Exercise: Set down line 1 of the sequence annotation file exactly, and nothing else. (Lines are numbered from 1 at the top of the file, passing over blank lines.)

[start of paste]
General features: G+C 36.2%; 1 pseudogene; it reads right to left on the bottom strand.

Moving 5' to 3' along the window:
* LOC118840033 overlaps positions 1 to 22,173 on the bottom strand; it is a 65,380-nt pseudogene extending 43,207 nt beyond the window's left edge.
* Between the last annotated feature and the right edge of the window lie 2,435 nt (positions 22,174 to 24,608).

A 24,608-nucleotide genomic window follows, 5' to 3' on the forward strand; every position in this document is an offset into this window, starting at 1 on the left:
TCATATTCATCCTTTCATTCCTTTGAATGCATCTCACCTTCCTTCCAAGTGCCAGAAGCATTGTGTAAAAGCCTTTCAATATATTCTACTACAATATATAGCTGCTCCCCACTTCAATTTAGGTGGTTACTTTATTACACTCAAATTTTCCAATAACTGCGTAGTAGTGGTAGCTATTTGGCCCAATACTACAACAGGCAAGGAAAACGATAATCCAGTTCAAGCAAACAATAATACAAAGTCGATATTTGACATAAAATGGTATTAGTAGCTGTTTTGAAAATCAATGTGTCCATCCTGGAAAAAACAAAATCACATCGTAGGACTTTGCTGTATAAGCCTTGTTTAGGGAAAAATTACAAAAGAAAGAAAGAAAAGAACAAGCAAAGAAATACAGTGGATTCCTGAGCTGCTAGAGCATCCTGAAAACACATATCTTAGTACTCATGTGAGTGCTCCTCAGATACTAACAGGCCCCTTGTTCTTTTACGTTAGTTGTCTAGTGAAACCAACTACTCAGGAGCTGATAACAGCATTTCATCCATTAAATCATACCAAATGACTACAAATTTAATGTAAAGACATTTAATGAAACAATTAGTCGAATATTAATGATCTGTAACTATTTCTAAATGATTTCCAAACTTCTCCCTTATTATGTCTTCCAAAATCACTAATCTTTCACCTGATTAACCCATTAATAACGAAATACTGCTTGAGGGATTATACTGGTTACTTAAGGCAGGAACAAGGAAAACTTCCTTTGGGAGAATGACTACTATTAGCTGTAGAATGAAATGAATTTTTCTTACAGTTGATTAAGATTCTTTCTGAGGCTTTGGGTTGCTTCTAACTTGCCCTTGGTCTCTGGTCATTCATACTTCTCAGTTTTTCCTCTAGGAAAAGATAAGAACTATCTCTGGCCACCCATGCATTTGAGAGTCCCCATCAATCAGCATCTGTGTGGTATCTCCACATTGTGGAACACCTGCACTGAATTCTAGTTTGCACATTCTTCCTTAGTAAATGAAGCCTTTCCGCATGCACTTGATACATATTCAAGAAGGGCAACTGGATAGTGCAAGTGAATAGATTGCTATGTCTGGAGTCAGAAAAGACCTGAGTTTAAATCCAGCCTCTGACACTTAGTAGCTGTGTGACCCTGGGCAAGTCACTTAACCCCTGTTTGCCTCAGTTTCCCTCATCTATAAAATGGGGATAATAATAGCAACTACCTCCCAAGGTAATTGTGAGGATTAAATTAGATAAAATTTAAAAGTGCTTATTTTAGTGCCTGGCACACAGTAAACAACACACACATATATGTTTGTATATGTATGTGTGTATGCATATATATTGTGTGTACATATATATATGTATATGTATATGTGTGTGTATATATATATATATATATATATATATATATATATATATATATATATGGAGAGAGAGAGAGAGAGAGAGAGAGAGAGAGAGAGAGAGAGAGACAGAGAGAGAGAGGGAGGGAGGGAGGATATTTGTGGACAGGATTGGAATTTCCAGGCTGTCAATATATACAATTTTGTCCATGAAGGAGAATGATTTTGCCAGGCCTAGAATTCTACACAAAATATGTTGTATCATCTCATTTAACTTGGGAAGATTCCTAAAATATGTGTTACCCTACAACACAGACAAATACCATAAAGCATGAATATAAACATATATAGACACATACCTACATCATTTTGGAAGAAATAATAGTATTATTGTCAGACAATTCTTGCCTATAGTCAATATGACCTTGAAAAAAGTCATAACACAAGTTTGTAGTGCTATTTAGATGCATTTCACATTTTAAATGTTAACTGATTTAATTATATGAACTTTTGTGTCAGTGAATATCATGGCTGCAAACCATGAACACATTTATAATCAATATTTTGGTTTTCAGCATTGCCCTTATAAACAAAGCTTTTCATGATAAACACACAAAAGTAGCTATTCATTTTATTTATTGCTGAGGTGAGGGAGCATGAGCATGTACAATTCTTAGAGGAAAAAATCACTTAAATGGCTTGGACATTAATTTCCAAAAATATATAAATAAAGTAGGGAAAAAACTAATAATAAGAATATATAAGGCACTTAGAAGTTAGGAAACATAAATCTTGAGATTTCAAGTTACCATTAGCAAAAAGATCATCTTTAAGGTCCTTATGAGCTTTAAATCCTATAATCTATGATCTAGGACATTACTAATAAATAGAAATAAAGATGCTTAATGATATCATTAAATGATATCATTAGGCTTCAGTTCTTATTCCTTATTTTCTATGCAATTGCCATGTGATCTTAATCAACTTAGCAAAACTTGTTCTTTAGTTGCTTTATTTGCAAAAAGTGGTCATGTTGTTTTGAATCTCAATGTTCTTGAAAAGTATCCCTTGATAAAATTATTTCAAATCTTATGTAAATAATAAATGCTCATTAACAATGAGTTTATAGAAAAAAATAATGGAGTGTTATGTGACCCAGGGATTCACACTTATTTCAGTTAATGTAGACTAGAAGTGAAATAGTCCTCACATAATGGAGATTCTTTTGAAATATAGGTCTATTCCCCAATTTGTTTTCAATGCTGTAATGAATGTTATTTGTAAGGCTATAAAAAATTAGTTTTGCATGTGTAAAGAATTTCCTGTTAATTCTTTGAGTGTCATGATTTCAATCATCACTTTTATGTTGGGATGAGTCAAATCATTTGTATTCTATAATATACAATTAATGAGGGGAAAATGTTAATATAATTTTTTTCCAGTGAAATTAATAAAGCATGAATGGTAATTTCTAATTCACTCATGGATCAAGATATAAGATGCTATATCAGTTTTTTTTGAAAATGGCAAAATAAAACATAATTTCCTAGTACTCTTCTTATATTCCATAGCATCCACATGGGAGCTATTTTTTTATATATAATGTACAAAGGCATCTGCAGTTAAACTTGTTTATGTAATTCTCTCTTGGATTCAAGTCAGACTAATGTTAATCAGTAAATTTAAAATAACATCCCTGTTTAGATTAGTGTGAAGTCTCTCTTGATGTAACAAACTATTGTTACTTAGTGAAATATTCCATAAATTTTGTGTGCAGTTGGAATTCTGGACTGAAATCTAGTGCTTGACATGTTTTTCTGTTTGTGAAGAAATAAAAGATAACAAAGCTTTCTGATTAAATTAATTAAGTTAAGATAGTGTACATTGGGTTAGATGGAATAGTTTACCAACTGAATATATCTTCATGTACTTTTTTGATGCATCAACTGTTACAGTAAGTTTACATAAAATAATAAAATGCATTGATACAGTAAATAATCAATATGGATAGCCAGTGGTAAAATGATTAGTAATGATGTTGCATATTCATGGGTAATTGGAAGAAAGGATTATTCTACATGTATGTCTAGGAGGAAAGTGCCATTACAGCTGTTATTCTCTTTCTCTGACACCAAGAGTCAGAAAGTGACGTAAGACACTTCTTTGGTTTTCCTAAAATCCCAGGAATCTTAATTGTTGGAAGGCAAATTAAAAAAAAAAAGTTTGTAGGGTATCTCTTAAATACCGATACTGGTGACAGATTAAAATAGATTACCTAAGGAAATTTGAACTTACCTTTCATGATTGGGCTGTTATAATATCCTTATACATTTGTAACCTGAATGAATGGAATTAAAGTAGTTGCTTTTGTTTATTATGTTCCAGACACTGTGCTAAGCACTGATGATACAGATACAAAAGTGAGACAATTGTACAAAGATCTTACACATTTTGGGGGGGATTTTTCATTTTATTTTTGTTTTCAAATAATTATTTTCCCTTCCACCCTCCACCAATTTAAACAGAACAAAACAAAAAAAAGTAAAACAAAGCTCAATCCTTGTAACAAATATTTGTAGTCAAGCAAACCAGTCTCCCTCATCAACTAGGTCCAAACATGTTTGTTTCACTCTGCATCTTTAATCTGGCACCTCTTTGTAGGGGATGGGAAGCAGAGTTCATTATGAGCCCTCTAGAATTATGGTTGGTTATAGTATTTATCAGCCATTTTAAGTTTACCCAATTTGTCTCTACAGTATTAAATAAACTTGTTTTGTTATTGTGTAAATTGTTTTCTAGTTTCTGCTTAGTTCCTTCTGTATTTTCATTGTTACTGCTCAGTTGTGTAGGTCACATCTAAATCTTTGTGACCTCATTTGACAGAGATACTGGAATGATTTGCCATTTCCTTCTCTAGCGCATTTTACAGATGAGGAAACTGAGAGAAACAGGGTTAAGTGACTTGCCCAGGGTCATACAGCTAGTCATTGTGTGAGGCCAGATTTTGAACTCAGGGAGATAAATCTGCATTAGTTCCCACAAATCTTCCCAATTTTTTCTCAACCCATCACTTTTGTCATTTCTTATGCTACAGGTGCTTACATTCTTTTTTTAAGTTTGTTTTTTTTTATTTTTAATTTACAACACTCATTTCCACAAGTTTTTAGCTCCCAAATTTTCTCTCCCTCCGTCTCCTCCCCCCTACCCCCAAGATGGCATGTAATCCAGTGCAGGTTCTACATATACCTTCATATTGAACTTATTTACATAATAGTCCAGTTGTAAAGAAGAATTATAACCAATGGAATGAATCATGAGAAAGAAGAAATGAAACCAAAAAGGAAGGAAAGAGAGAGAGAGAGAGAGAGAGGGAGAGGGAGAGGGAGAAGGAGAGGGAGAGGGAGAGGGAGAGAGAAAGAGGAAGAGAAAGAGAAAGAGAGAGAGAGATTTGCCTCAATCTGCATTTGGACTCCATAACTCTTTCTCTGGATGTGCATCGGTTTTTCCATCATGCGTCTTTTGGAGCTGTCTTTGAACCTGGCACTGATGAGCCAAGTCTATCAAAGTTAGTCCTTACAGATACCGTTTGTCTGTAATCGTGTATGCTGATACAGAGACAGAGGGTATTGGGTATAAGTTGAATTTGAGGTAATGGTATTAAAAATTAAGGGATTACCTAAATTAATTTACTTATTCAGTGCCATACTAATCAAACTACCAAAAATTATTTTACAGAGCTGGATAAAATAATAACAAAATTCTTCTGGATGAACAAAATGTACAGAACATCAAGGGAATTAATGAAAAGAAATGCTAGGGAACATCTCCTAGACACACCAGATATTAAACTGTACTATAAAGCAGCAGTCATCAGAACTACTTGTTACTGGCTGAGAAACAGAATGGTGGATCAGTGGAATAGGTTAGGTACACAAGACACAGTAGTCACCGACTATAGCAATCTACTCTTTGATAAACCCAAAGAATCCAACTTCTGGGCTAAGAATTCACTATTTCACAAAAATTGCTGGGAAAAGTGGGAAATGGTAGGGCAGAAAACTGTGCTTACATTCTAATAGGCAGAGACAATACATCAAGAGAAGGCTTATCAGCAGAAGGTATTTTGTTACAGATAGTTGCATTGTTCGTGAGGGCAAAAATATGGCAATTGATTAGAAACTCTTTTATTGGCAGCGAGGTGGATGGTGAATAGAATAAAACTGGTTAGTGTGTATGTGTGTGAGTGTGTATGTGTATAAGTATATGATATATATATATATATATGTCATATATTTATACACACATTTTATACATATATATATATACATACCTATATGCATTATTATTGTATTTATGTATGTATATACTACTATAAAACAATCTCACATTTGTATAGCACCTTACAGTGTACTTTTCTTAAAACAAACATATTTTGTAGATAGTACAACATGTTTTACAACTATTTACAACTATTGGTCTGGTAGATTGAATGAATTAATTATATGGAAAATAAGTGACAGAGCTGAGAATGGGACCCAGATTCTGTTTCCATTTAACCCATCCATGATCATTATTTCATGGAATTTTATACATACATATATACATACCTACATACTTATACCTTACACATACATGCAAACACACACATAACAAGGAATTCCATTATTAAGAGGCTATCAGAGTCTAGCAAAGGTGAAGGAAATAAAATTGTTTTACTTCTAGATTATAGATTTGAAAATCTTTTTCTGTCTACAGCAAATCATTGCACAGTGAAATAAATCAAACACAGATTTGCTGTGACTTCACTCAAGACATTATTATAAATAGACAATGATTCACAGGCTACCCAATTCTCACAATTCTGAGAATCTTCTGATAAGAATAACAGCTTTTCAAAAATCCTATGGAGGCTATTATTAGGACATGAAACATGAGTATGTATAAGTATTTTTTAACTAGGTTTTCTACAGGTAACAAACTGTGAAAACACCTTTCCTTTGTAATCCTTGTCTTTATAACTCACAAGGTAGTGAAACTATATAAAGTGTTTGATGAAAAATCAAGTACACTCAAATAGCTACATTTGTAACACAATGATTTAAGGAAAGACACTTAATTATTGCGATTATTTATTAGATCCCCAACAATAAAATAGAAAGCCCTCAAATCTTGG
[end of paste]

General features: G+C 36.2%; 1 pseudogene; it reads right to left on the bottom strand.